Kamala Khan is a normal sixteen-year old teenage girl in Jersey City who happens to be Muslim and, you know, a superhero
Kamala Khan is a normal sixteen-year old teenage girl in Jersey City who happens to be Muslim and, you know, a superhero, and in fact an Inhuman, like Skye/Daisy on Agents of S.H.I.E.L.D. The first book begins with her latent superpowers being activated by the Terrigen Cloud or Mist or whatever it is (It’s a Marvel universe thing, just go with it) and her learning what those powers are and how to use them.
She also has to figure out a costume and what to do with it when she’s not wearing it, and how to handle her loving but conservative parents, her mystified but supportive brother, and her equally mystified friends and high school faculty. Her best friend Bruno is the only one who knows her secret identity, and there are lines like “Dude. You’re from a galaxy far, far away.”
There are Marvel character cameos, including Wolverine (Ms. Marvel snaps a selfie with him, natch) and Loki, who seems to have suffered either a character change or his mom is watching (I don’t keep up with the whole Marvel universe in its entirety, and really, how could anyone?), and Coulson and Simmons and Captain America and some redhead who appears to be in charge of the Inhumans. Kamala battles giant robots and giant alligators and has a giant teleporting dog, so it’s good her superpower can embiggen her into a giant, too, or just makes her a giant foot or a giant fist when she needs one.
The series is a cross cultural story of epic proportions, it’s a coming of age story, and it’s a story about those essential life lessons in finding help and support in places you never expected. Her imam, Sheikh Abdullah, is a wonderfully written character. Her parents send Kamala to him so he can straighten her out back into that perfect daughter they named her for. She tells him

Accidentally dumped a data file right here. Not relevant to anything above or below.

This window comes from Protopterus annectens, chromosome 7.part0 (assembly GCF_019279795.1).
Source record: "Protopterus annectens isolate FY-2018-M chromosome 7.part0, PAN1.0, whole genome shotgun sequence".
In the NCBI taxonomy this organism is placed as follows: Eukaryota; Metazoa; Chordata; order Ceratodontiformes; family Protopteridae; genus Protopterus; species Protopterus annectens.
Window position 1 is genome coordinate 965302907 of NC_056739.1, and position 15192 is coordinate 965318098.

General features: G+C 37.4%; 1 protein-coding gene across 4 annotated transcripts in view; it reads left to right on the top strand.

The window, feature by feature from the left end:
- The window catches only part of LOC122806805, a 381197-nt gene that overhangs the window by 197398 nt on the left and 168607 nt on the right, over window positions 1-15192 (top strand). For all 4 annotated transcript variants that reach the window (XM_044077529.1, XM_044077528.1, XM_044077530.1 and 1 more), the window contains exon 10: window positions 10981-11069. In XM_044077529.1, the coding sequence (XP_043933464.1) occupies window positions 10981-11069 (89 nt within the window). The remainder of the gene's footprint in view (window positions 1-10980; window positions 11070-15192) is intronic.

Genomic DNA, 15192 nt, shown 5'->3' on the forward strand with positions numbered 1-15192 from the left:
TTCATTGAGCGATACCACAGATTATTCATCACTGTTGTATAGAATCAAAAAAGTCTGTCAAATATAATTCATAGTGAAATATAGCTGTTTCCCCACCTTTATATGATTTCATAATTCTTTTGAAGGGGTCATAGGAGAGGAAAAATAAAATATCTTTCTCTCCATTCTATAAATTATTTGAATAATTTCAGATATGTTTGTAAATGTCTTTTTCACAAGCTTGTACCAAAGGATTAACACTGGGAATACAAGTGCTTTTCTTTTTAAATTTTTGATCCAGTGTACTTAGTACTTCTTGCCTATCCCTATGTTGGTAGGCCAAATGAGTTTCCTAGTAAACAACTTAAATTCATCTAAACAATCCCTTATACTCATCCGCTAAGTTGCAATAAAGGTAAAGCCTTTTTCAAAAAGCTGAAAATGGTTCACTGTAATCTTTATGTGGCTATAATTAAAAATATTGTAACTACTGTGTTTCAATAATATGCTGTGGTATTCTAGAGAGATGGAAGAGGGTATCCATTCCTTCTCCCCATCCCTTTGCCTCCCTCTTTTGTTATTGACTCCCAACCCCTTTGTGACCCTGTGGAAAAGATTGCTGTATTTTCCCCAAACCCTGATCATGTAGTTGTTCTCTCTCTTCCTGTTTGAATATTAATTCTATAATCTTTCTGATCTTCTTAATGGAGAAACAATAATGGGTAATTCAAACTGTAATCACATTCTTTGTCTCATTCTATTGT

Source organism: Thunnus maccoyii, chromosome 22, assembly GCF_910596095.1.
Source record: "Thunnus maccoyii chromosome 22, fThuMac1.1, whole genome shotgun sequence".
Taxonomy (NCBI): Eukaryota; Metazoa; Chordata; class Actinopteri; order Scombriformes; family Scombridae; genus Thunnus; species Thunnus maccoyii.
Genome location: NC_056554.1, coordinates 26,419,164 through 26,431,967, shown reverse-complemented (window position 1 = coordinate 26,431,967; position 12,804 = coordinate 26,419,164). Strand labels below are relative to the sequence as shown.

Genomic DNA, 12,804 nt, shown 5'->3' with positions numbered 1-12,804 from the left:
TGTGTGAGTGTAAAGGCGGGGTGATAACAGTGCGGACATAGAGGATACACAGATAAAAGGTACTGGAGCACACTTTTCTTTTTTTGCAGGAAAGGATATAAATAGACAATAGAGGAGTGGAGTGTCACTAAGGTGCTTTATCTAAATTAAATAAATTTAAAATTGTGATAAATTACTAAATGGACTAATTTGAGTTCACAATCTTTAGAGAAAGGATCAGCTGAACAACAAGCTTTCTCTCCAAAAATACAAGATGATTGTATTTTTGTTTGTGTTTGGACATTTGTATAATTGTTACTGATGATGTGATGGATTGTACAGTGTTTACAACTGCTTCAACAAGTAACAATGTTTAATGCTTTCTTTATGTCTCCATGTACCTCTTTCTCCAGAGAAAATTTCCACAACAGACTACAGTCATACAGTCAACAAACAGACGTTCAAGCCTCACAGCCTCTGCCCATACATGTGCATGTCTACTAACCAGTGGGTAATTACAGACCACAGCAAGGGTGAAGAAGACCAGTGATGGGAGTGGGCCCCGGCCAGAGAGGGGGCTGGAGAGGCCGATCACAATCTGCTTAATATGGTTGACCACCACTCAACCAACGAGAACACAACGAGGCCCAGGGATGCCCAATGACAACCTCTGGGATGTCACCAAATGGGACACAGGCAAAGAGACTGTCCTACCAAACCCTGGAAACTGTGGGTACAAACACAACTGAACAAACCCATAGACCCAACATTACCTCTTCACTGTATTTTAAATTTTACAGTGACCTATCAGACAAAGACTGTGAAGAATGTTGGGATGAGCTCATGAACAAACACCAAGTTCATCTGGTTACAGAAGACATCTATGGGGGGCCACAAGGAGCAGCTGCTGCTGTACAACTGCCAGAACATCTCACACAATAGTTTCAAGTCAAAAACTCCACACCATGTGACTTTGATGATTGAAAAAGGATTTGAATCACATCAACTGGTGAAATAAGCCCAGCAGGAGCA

Nothing’s wrong with me. It’s not like that…It’s–I don’t want to lie, but I’m afraid you wouldn’t believe me. I–I help people.
And when she says she’s not very good at it (and she isn’t, yet), he says
Well, if you’re not very good at it…perhaps you need a teacher…do what you are doing with as much honor and skill as you can.
She’s expecting a verbal beat down and the religious boom dropped on her bent head and instead she finds a sensible friend.
Ms. Marvel is also a window on what teenagers are thinking these days, which makes it a revelatory read for adults as well. The second novel especially was a real eye opener for me. The messaging can be a little on the nose, but the rush of the plot sweeps all before it, and the next thing you know her archnemesis-es, the Inventor, who, yes, does remind me a little of all three of the Trio, is back in the game, and look out, it’s clobbering time.
Here is your perfect gift for that teenager or Marvel nerd (forget it, they’ve already got it) or, heck, anyone who enjoys a good adventure story.
And here’s the trailer for the new series, now streaming on Disney+.
Dana View All →
Author and founder of Storyknife.org.
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